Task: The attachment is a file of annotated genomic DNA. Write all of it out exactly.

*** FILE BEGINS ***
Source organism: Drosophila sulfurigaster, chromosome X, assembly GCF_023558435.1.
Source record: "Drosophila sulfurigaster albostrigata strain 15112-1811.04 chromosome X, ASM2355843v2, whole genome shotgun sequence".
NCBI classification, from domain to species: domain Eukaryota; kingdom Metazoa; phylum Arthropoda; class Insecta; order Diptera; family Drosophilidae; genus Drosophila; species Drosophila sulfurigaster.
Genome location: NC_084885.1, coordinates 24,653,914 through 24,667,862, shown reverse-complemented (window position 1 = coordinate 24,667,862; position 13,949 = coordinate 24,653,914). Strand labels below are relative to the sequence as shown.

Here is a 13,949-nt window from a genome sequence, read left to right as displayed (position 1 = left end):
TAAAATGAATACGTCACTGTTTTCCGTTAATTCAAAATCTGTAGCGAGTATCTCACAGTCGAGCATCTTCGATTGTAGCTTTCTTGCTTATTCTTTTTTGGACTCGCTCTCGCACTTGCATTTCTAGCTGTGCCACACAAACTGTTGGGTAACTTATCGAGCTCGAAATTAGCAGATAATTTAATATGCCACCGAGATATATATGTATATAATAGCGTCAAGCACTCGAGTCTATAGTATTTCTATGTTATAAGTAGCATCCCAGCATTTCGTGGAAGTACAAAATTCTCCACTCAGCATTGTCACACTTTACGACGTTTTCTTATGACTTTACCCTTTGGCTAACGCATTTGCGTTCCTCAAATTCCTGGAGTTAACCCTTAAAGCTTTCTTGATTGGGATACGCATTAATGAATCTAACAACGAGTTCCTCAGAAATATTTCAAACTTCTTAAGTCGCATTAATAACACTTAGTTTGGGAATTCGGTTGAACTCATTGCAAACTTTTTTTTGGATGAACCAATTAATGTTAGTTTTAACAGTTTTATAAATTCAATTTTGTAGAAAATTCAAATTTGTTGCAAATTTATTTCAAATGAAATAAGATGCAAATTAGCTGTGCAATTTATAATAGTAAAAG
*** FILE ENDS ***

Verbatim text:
Source organism: Drosophila sulfurigaster, chromosome X, assembly GCF_023558435.1.
Source record: "Drosophila sulfurigaster albostrigata strain 15112-1811.04 chromosome X, ASM2355843v2, whole genome shotgun sequence".
NCBI classification, from domain to species: domain Eukaryota; kingdom Metazoa; phylum Arthropoda; class Insecta; order Diptera; family Drosophilidae; genus Drosophila; species Drosophila sulfurigaster.
Genome location: NC_084885.1, coordinates 24,653,914 through 24,667,862, shown reverse-complemented (window position 1 = coordinate 24,667,862; position 13,949 = coordinate 24,653,914). Strand labels below are relative to the sequence as shown.

Here is a 13,949-nt window from a genome sequence, read left to right as displayed (position 1 = left end):
TAAAATGAATACGTCACTGTTTTCCGTTAATTCAAAATCTGTAGCGAGTATCTCACAGTCGAGCATCTTCGATTGTAGCTTTCTTGCTTATTCTTTTTTGGACTCGCTCTCGCACTTGCATTTCTAGCTGTGCCACACAAACTGTTGGGTAACTTATCGAGCTCGAAATTAGCAGATAATTTAATATGCCACCGAGATATATATGTATATAATAGCGTCAAGCACTCGAGTCTATAGTATTTCTATGTTATAAGTAGCATCCCAGCATTTCGTGGAAGTACAAAATTCTCCACTCAGCATTGTCACACTTTACGACGTTTTCTTATGACTTTACCCTTTGGCTAACGCATTTGCGTTCCTCAAATTCCTGGAGTTAACCCTTAAAGCTTTCTTGATTGGGATACGCATTAATGAATCTAACAACGAGTTCCTCAGAAATATTTCAAACTTCTTAAGTCGCATTAATAACACTTAGTTTGGGAATTCGGTTGAACTCATTGCAAACTTTTTTTTGGATGAACCAATTAATGTTAGTTTTAACAGTTTTATAAATTCAATTTTGTAGAAAATTCAAATTTGTTGCAAATTTATTTCAAATGAAATAAGATGCAAATTAGCTGTGCAATTTATAATAGTAAAAG